Thermochemical Surface Technologies Applicable to Gears

Comparing wear resistance of nitrided and carburized cases formed on the same steel can help designers choose which method to use.


Hardening of the gear surfaces has a profound effect on their performance. Reduction in friction, enhancing rolling contact fatigue resistance, and other tribological properties of the surface can be utilized by application of various surface techniques available to the manufacturing industry. For surfaces hardened by a diffusion process, what really matters is the depth of the hardened layer and its hardness and resulting tribological performance. Two leading methods used to produce hard layers in gears made of low alloy carbon steels are carburizing and nitriding. Both methods produce surfaces of significant hardness and may be applied to finished products if their control is at a sufficiently high level. Nitriding is often used as an alternative process to carburizing. Therefore, comparing the wear resistance of nitrided and carburized cases formed on the same steel could be important to designers to determine which method to use. A good example for this purpose is the SAE 5120 (European equivalent 18HGT) steel, which can be either carburized or nitrided. A typical carburized case is a few times thicker than the nitrided case to allow for grinding stock removal, and its surface hardness is slightly lower (see Table 1).

Table 1: Details of nitriding (N) and carburizing (C) processes applied to the samples. Adopted from Reference [1]
It might be interesting to see if tribological performance of those layers is much different. This was done by applying the “Cone-Three-Cylinder Test” [1]. Such characterization of the wear phenomenon also allows an evaluation of its progress with time using this method. Three-dimensional graphs showing tribological behavior of the SAE 5120 steel after nitriding and after carburizing are shown in Figure 1 and Figure 2. Both graphs show characteristic linear wear up to 200 MPa of unit load and accelerated wear at 400 and 600 MPa. Unit loads of 600 MPa cause seizure (S) of both nitrided and carburized cases.

Figure 1: Linear wear depth versus time of friction at different unit loads of the nitrided layer produced in SAE 5120 steel (equivalent to 18HGT steel) by controlled gas nitriding at 530°C for six hours. Linear wear at 50-200 MPa was 5.8-11.6 mm, and wear intensity was 0.024-0.072 mm/min. S = Seizure. Adopted from Reference [1]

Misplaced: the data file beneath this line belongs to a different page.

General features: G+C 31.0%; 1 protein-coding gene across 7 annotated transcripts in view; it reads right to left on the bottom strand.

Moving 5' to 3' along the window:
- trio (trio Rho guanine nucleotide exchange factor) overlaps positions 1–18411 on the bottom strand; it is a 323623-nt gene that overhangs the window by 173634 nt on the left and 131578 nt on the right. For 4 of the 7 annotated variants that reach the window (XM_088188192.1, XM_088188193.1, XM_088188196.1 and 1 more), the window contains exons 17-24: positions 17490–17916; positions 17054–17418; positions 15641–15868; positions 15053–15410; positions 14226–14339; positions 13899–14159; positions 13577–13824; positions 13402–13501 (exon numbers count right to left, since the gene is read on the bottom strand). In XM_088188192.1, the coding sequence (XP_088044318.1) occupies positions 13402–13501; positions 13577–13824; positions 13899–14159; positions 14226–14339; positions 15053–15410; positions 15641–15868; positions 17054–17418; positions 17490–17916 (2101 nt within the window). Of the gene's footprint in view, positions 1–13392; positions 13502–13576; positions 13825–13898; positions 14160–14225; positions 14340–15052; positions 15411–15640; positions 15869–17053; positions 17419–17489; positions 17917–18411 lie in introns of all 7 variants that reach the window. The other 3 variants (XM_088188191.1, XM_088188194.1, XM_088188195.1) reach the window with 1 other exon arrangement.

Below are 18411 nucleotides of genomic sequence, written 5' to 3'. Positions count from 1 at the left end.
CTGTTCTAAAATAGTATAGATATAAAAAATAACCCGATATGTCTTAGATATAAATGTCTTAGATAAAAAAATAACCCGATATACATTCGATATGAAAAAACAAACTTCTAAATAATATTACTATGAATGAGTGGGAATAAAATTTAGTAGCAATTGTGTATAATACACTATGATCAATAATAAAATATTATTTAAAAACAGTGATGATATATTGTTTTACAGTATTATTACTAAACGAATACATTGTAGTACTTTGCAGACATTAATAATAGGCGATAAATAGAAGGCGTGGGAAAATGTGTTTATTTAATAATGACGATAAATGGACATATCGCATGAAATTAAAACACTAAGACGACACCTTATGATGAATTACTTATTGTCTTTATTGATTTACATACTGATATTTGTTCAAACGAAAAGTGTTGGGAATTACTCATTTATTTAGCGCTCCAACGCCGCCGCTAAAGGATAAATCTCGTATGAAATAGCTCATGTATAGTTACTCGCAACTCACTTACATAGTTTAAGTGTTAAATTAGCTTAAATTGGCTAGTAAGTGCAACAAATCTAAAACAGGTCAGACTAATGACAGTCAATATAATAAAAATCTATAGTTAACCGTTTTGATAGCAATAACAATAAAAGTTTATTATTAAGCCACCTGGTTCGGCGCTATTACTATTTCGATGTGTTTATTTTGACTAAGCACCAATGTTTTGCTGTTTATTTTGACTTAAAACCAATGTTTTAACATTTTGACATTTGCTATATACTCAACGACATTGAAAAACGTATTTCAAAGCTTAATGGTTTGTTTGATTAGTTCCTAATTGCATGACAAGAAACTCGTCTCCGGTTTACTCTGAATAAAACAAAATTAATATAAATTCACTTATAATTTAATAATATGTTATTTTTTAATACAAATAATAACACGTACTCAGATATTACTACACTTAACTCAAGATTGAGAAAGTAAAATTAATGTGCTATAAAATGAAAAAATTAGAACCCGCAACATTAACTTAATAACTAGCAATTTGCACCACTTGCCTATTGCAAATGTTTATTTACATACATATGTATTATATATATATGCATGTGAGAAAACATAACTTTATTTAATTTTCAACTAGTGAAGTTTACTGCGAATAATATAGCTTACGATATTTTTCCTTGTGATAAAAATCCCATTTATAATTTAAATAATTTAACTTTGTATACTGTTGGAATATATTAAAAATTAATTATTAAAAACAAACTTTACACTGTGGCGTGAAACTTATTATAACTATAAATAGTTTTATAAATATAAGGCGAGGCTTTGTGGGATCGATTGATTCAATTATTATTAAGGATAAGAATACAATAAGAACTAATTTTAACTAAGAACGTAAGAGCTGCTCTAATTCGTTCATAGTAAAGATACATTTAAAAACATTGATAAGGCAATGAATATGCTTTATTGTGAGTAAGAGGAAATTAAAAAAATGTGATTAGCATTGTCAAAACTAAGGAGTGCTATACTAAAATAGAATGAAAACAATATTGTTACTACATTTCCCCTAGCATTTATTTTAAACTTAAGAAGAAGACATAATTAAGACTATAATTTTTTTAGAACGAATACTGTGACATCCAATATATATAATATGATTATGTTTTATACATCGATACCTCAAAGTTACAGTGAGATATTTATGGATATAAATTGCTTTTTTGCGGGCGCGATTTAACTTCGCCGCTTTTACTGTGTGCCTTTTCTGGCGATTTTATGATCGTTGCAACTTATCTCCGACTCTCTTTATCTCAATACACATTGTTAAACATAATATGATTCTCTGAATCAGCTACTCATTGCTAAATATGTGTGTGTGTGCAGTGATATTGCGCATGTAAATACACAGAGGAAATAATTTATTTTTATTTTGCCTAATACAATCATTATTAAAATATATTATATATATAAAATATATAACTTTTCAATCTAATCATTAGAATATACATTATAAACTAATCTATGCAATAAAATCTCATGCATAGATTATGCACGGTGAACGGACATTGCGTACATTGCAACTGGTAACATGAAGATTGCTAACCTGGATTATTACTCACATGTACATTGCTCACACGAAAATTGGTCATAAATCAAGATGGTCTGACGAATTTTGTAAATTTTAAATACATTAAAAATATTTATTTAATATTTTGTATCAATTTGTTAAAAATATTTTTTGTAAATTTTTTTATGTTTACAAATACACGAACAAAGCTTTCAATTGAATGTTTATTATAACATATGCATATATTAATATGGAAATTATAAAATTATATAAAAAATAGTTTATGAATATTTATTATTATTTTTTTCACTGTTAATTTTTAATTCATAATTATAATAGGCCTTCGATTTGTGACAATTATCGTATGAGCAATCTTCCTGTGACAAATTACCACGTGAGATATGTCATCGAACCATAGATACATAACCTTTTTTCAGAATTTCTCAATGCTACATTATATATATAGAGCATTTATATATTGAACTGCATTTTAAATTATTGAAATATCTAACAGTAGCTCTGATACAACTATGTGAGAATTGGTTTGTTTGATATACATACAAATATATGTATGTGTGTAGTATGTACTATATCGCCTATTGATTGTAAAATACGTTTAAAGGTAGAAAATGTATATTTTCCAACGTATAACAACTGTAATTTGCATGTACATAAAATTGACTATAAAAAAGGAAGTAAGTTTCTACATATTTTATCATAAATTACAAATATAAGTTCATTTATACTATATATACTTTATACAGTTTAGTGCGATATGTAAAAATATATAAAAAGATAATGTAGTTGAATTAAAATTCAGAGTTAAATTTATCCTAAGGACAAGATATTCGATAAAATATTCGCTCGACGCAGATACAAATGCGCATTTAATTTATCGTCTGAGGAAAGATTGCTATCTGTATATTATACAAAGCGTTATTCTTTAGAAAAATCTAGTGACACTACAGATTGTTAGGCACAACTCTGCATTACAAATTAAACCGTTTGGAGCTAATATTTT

Figure 2: Linear wear depth versus time of friction at different unit loads of the carburized layer produced in SAE 5120 steel (equivalent to 18HGT steel) by gas carburizing at 930°C for six hours, quenching and tempering at 180°C. Linear wear at 50-200 MPa was 5.4-10.8 mm, and wear intensity was 0.0375-0.083 mm/minute. S = Seizure. Adopted from Reference [1]
Wear of the nitrided layer at 50 MPa is limited only to the compound layer (6 mm) and exceeds this depth at higher loads.

As shown in the graphs, despite the lower case depth, tribological performance of the nitrided case is similar to the performance of the much deeper carburized case. Remember that the nitriding process represents a low-temperature (350-650°C) thermochemical treatment technology that is widely applied in the industry to various products mainly made of steel, both to single units as well as bulk or serial production, and its popularity is permanently growing. It is a cost-effective alternative to widespread high-temperature (800-950°C) thermochemical treatment methods, such as carburizing or carbonitriding. Low temperatures of the nitriding process make it possible to reduce deformation and undesired changes of workpiece dimensions, as compared to carburizing or carbonitriding. Therefore, final machining costs of nitrided gears might be reduced. Also, service temperature of the nitrided layer can be higher than that of the carburized case.


  1. J. Senatorski, J. Tacikowski, and E. Rolinski, Nitrided and Nitrocarburized Layers and Their Tribological Characteristics, ASM Metals Handbook, Chapter in Vol. 18, in preparation.
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received his M.S. in manufacturing technology in Warsaw, Poland, and received his doctorate for his research on phenomenon in the ion nitriding process. He has taught physical metallurgy and surface engineering and received his ScD (habilitation) for studying plasma nitriding of titanium. Rolinski is a senior scientist at Advanced Heat Treat Corp. in Monroe, Michigan, solving technical problems and developing technologies. For more information, contact him at or visit